He definitely lifts, but sadly he’s more focused on filling his deep V-neck T-shirt than crafting a well-balanced physique. He might act like king of the gym, but his egocentric strength training lacks imagination and is invariably hiding serious weaknesses – which become painfully apparent on legs day.
This guy is at his best when approached face-on, thanks to his habit of constantly training from the front in the following order: chest, shoulders, abs. But a sideways glance tells a different story: his shoulders slump forward over his too-tight pecs, his behind protrudes and his lower back curves because of taut hip flexors. He may hold the gym’s deadlift record, but he’d struggle to raise his hands above his head or complete a 5K without collapsing – all of which can lead to flexibility issues in later life.
Dalton Wong of Twenty Two Training started out in mobility and rehab and has seen his fair share of poor postures. “Many men who ‘train’ have that rounded kyphotic posture, leading to shoulder, neck and back pain,” he says. “They have a ‘no pain, no gain’ mentality, so they work through it. Inside, they’re in terrible shape: stiff, sore and shovelling protein into their stomach, which is distended because they can’t digest it all.” Not the kind of bulking you had in mind, is it?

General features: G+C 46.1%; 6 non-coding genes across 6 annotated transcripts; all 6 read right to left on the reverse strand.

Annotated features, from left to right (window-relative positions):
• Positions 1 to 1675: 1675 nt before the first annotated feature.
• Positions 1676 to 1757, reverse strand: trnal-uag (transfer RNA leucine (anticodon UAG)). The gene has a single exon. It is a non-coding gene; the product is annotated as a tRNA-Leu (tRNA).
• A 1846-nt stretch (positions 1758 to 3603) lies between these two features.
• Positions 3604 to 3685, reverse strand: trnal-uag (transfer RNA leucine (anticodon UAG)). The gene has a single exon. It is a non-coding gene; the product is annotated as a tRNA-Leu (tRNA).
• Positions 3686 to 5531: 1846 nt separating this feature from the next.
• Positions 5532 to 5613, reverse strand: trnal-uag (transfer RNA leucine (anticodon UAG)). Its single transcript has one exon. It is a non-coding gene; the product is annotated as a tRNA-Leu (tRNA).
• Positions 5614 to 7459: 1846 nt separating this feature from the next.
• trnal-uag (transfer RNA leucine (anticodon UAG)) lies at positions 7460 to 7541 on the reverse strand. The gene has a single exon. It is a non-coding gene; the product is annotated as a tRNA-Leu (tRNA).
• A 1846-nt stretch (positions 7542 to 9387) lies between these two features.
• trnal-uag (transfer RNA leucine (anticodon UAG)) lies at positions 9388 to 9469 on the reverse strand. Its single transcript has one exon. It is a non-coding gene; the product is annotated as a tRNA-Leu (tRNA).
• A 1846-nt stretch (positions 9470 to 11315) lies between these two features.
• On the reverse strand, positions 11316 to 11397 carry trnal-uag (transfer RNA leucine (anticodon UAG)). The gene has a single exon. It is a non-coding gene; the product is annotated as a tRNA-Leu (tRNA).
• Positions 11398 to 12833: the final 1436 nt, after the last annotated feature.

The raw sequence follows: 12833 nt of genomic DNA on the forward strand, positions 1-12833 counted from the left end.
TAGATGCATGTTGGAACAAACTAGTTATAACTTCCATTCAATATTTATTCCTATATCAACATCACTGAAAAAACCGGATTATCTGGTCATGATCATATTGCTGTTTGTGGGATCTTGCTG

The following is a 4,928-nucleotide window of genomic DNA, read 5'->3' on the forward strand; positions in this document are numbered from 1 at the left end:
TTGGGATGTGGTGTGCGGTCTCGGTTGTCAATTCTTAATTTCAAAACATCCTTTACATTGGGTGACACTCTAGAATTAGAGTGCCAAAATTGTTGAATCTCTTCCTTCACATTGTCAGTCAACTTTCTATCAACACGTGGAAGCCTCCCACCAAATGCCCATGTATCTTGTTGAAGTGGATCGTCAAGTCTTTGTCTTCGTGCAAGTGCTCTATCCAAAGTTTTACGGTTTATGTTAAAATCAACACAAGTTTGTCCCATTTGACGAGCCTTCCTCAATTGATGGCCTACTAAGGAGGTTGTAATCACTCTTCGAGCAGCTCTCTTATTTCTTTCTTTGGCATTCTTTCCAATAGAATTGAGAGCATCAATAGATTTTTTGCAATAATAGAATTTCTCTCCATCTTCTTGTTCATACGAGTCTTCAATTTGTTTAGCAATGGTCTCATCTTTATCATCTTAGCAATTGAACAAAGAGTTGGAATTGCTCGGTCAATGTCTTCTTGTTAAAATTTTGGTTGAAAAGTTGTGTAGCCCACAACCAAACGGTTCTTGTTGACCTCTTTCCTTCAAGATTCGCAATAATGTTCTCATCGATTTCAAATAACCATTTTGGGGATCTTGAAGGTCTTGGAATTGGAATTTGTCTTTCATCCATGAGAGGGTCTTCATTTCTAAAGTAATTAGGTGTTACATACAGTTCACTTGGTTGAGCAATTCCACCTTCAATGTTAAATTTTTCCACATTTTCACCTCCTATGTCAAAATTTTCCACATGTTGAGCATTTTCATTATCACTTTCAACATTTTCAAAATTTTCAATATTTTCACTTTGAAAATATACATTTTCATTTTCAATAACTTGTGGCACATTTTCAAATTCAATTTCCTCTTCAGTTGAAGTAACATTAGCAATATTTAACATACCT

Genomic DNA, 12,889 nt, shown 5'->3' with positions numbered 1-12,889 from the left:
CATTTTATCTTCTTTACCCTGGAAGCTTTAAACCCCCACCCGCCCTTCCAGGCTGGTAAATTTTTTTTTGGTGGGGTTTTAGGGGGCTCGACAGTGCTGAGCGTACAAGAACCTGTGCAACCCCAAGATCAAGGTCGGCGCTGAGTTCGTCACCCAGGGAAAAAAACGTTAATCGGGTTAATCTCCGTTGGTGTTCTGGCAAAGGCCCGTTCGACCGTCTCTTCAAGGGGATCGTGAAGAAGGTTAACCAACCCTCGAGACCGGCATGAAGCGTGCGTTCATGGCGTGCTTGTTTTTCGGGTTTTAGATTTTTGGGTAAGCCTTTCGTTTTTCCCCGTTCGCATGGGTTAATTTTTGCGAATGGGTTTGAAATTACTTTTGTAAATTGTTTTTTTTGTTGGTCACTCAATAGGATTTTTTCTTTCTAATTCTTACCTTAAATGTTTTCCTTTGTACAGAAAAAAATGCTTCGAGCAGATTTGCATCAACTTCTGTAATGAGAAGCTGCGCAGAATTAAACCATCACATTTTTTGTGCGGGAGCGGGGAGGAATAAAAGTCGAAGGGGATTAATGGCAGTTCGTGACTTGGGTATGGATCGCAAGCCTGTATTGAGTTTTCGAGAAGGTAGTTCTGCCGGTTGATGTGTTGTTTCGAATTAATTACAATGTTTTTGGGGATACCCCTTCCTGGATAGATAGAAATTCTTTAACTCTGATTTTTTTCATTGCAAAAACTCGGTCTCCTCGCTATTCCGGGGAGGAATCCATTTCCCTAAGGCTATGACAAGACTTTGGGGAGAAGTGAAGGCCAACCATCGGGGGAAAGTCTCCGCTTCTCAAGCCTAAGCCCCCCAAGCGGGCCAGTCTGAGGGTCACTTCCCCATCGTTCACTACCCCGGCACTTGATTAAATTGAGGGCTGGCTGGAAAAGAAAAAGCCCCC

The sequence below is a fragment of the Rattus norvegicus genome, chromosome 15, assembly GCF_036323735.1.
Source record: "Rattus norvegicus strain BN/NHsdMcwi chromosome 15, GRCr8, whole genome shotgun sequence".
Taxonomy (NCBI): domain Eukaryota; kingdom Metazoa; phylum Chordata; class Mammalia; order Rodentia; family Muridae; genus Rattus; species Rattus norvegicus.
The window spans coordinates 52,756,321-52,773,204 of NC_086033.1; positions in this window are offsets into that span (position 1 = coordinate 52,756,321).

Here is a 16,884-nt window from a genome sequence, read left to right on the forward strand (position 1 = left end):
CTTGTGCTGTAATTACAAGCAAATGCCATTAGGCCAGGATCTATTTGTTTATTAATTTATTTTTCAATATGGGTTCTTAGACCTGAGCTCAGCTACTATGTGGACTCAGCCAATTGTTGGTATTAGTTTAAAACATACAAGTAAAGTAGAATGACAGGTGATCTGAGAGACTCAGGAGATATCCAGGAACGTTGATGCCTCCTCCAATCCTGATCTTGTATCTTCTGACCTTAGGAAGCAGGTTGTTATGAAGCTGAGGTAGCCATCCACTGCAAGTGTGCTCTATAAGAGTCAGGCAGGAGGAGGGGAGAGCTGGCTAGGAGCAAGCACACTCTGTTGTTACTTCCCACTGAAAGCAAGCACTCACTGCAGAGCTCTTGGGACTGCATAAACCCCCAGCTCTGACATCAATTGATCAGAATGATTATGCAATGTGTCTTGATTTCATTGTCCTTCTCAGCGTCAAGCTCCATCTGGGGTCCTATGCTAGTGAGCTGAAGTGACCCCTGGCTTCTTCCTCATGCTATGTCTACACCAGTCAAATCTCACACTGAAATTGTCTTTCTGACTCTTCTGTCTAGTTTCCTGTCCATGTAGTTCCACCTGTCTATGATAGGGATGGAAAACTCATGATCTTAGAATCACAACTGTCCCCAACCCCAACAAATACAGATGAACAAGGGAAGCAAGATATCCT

Related: Do This Giant Set For Giant Gains
When it comes to rectifying the situation, regeneration is the name of the game. For the most part, those MMA fighters the Gym Bro wants to emulate go hard, go home and get massages. Wong suggests releasing your hip flexors with a foam roller and your pecs with a therapy ball. Not only will this improve your range of motion, it will also flush toxins from your muscles, saving you painful DOMs while boosting your bench press PB in the long run.
You should also rejig your regime to emphasise your posterior chain: “For every one chest exercise, do three back,” says Wong. Having good posture will never be a negative.
1. Y’s and T’s
3 sets of 10 reps
Hinge forward at the waist, knees slightly bent and back flat. Raise your arms over-head to form a Y-shape with your thumbs up (A).
Then reach your arms to the sides for Mr T (B). That’s one rep.
2. Single-Leg Squat
3 sets of 10 reps
Start with your right leg raised off the ground (A). With your arms outstretched in front of you, slowly lower into a squat position with your left leg bending through 90 degrees, and your right leg parallel to the ground (B).
Return to the start; 10 reps per leg is one set.
3. Prone Leg Curl
3 sets of 20 reps
Lie face down with a resistance band looped around both ankles. Tighten your core and bend your right leg at the knee (A). Bring your right heel as close to your glutes as possible before slowly letting go (B).
Do 10 reps per leg to complete a set.
Photographs: Oliver Burston